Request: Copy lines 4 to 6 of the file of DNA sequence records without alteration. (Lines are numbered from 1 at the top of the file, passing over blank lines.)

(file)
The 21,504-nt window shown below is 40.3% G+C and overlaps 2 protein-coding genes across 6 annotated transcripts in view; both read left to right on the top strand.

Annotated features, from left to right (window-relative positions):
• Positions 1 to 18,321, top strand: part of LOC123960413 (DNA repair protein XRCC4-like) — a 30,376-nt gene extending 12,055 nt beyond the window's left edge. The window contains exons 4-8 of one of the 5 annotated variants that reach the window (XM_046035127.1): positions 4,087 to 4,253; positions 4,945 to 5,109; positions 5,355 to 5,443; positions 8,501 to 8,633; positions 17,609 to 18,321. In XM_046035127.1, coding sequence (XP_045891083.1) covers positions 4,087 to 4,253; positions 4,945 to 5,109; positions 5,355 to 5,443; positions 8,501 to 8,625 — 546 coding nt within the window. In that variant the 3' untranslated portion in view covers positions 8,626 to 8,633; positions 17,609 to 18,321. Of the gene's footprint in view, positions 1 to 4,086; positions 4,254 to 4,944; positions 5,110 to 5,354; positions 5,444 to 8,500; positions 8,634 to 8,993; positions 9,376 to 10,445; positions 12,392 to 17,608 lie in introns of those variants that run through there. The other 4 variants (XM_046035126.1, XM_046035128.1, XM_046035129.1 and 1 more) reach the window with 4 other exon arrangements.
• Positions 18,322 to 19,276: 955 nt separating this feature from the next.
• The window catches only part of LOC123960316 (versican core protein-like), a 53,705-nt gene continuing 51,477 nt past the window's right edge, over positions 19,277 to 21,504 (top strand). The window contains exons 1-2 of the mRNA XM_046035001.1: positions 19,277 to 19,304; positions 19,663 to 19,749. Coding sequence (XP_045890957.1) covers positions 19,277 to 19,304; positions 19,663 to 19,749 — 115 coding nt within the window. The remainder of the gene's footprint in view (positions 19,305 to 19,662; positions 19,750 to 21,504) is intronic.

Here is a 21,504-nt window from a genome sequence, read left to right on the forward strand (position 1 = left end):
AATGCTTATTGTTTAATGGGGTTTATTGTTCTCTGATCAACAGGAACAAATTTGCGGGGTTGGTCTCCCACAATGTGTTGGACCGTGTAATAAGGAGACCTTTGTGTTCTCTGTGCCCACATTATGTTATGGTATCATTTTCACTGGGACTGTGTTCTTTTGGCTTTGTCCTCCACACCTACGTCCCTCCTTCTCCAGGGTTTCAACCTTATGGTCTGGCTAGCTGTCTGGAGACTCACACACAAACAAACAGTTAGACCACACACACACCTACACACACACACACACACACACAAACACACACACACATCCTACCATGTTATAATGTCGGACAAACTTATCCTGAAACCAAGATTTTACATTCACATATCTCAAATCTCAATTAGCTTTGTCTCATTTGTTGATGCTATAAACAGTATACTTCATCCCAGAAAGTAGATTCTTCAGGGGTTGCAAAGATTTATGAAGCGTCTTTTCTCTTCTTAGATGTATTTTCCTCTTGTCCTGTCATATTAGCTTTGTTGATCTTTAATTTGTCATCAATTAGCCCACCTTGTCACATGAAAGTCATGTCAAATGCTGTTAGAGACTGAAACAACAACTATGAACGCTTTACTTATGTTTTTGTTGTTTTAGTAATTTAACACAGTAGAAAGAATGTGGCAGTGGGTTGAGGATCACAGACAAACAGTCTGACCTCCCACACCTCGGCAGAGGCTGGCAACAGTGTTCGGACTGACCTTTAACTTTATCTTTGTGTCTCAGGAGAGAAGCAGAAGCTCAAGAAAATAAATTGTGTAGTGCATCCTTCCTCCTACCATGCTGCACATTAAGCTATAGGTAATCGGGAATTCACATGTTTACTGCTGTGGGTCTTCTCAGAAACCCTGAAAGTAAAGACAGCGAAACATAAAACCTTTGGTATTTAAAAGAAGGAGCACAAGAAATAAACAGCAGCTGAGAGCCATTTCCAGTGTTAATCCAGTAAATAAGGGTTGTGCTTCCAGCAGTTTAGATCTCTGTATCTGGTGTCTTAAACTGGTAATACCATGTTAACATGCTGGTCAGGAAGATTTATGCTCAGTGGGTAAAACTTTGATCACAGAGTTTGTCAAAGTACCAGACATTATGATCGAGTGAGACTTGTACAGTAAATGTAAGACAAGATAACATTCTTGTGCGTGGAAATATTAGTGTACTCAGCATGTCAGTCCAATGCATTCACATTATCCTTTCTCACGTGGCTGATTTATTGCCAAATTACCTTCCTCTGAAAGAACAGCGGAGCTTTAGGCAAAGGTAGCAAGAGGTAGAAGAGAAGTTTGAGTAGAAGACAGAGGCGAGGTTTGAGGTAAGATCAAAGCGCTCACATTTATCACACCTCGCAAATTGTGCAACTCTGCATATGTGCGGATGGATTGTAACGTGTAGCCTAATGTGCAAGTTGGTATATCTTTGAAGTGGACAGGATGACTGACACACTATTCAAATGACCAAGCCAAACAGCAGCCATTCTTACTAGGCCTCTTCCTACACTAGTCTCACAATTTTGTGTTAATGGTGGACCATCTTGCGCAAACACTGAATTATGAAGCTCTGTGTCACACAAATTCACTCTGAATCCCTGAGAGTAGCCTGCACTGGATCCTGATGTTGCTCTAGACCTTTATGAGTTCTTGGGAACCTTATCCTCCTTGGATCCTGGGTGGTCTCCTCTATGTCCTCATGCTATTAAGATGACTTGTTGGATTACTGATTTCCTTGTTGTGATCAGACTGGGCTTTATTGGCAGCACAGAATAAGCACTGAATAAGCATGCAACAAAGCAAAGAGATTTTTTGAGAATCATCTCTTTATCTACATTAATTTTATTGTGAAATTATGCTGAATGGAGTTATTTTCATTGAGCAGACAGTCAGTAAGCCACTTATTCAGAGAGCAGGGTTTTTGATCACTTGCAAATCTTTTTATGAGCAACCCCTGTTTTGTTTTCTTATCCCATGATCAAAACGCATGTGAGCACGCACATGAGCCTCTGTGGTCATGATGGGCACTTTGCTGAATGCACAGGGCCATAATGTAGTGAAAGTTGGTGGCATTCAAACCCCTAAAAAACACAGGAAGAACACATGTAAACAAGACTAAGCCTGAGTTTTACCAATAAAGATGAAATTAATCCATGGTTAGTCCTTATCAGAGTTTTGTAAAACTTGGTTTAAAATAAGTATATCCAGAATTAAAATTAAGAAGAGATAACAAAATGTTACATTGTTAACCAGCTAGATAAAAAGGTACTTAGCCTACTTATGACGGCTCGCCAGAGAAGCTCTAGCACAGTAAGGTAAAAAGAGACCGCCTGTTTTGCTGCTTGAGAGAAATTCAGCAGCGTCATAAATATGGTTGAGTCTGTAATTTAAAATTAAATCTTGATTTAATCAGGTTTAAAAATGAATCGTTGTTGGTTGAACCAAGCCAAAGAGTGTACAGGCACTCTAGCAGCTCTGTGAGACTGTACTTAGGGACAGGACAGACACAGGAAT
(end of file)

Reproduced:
• Positions 18,322 to 19,276: 955 nt separating this feature from the next.
• The window catches only part of LOC123960316 (versican core protein-like), a 53,705-nt gene continuing 51,477 nt past the window's right edge, over positions 19,277 to 21,504 (top strand). The window contains exons 1-2 of the mRNA XM_046035001.1: positions 19,277 to 19,304; positions 19,663 to 19,749. Coding sequence (XP_045890957.1) covers positions 19,277 to 19,304; positions 19,663 to 19,749 — 115 coding nt within the window. The remainder of the gene's footprint in view (positions 19,305 to 19,662; positions 19,750 to 21,504) is intronic.

Here is a 21,504-nt window from a genome sequence, read left to right on the forward strand (position 1 = left end):